What a deep dish pizza taught me about the dangers of multi-tasking

I made a big mistake last week, one I wouldn’t wish on anyone.

It started when I jumped into a cab from the airport in Chicago. It was about 9 pm, and I had a call at 1 am with an overseas client. I was also hungry so had to make a quick decision –- get food at the hotel or try to take in some of my favorite local fare before the call.

Being a Chicago guy still at heart, I opted for pizza – Lou Malnati’s to be exact. (If you don’t know about them, you should do yourself a favor and get familiar with their product.) My last Chicago visit was in February and didn’t include a visit to Lou’s, so my stomach was telling me we were long overdue for a reunion.

So I got on my phone to check out the menu. I pretty much knew what I wanted but thought I might treat myself to a little something extra since I was working late. I dialed in Lou’s number to make the order, but before I connected, someone called me on the other line and I answered that call instead of ordering my food. As soon as I finished that call, I went to recent calls and dialed up Lou.

I ordered a small “Lou” and an order of bbq wings to be delivered to the hotel I hadn’t even checked into yet. I thought if I was lucky, the delivery guy would be waiting in the lobby right when I pulled up and my solo feast could commence.

Unfortunately, the delivery guy wasn’t there when I got to the hotel. He showed up about 15 minutes after I did, which was fine since I had another 2 hours to kill and I knew their food is worth the wait. As I hustled back to my room, I felt as giddy as a kid on Christmas morning opening the present he knows is a good one.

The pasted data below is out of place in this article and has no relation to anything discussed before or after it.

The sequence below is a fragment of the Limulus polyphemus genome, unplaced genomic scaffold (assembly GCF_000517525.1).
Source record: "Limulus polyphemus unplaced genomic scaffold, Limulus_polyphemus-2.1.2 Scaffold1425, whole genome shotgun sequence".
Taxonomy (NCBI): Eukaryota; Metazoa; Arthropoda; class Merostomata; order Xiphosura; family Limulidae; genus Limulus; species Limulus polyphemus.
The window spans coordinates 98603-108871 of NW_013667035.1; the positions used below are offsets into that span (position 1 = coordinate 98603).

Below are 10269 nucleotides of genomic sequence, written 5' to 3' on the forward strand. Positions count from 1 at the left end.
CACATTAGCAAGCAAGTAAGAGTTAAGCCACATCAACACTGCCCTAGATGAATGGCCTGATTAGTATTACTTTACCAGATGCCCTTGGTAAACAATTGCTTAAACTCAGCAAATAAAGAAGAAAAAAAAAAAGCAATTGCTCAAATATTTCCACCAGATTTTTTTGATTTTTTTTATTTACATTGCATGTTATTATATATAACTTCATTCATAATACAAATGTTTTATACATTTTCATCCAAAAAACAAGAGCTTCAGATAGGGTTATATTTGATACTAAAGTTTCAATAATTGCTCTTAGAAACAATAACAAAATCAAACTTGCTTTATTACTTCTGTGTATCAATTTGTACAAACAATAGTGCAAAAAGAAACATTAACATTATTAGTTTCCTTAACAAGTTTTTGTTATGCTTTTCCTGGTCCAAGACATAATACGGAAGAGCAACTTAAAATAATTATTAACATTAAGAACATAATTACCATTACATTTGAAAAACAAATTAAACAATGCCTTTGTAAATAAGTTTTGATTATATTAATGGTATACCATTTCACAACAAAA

There I sat – just me and this box containing several slices of heaven. I opened it and immediately realized something had gone horribly wrong.

The pizza had sliced tomatoes on top, and it looked like there might be some spinach too. I don’t remember their specialty sausage pizza, the Lou, having sliced tomatoes on it or spinach in it, but like I said, it had been a while.

I cut into it. That was definitely spinach...and mushrooms -- which I kind of hate -- and no sausage to be found.

I’ll be honest. I panicked a little bit. And then I got upset and looked for someone to blame. I started with the receipt. They got that part right – it said Lou right on the receipt – so why was I sitting in front of a veggie pizza?!

Then I went back to the only menu and started scrolling down. At the bottom of the deep dish section, there was the Lou:

“A pizza so good we gave it his name! Spinach mix, mushrooms and sliced roma tomatoes covered with blend of mozzarella, romano and cheddar cheese on garlic Buttercrust.™ No substitutions please.”

I didn’t know how this could be. I would NEVER, EVER order a veggie pizza, but it looks like the pizza I wanted was actually the Malnati’s classic, one with sausage and extra cheese.

I had nobody to blame but myself.

Without the barbecue wings to console me, I certainly would have cried myself to sleep.

I tried the pizza wanting to convince myself that I could actually like it but no such luck.

I did, however, learn something from my botched pizza experience.

Multitasking doesn’t exist.

Whether in a meeting or trying to solve your dinner problem while getting an update from the family after you land on business, you are missing something. We can’t truly do multiple things at once. In my feeble attempt at multitasking, I thought I remembered everything I read from the menu, but really I only remembered the last thing I read.

Checking your work is priceless.

When you only have one chance to get it right, taking a little extra time to review your work could save you much heartache in the future. Not even the interwebs could make me feel better that night.

Naming pizzas is asking for trouble. (Sometimes the simple answer is the right answer.)

From now on, I will only refer to pizzas by their ingredients – like a normal human being. I will also think twice before coming up with a cute name for something I’m trying to get a client to buy. Why? Because I’m a realist and know multitasking is here to stay for most people, and I want to give my message the best chance of being remembered.